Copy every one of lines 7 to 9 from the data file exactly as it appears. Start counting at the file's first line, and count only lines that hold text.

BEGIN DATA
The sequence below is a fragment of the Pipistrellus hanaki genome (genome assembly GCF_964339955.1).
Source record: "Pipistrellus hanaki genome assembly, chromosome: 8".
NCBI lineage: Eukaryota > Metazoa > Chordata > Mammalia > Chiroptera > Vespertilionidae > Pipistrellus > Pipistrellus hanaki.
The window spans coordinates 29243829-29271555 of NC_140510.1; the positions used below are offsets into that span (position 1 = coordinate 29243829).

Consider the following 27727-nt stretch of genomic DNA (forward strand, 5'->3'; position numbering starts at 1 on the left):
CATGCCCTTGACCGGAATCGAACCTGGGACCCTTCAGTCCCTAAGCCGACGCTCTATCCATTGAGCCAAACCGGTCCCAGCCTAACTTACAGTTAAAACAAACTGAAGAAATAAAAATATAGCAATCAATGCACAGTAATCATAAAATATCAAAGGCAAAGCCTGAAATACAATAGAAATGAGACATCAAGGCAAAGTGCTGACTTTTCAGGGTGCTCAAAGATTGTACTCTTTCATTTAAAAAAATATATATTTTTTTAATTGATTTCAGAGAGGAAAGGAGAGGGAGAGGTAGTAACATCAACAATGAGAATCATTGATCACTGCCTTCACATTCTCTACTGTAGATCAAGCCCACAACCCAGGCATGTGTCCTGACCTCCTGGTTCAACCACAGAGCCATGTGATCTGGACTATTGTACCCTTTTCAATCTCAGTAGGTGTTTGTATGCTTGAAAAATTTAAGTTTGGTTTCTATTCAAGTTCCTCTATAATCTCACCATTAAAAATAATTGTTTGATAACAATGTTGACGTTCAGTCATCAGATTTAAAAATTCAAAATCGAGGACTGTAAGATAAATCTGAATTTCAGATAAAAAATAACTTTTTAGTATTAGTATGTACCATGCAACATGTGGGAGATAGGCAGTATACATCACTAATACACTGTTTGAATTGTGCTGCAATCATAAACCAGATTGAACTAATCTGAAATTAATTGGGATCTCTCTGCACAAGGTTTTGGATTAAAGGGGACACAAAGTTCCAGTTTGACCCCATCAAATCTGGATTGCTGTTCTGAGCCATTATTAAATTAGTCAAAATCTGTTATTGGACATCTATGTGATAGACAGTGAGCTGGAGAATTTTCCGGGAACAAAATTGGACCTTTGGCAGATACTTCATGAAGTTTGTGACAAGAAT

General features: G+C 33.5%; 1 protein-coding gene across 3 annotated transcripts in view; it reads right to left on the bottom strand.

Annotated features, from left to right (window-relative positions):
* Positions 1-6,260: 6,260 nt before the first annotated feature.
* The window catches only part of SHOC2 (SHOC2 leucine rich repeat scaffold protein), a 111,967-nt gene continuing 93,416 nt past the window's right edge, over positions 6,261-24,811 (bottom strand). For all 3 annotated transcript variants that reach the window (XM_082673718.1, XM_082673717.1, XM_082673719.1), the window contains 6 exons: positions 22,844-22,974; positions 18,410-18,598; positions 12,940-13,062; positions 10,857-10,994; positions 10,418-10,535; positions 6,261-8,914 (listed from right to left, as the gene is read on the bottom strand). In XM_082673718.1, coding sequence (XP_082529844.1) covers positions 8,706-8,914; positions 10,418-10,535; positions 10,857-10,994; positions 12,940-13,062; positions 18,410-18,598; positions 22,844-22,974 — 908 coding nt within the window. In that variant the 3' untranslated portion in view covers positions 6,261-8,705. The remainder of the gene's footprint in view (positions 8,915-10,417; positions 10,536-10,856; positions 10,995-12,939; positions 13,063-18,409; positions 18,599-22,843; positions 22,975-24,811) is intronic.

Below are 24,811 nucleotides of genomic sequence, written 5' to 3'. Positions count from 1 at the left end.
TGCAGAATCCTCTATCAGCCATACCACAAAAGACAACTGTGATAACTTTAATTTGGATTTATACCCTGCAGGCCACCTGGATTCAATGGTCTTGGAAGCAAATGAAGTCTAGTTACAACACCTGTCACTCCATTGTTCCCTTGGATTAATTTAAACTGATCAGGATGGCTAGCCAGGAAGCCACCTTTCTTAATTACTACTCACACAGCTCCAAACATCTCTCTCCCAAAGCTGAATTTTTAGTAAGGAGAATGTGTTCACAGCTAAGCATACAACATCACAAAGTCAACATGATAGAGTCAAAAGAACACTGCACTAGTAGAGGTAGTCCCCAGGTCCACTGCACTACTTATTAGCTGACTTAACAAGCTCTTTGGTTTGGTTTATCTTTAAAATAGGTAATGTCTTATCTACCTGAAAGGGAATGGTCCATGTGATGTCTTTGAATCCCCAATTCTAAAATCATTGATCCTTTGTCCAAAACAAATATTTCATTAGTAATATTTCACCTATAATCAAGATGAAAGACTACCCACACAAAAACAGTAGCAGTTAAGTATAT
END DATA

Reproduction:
General features: G+C 33.5%; 1 protein-coding gene across 3 annotated transcripts in view; it reads right to left on the bottom strand.

Annotated features, from left to right (window-relative positions):
* Positions 1-6,260: 6,260 nt before the first annotated feature.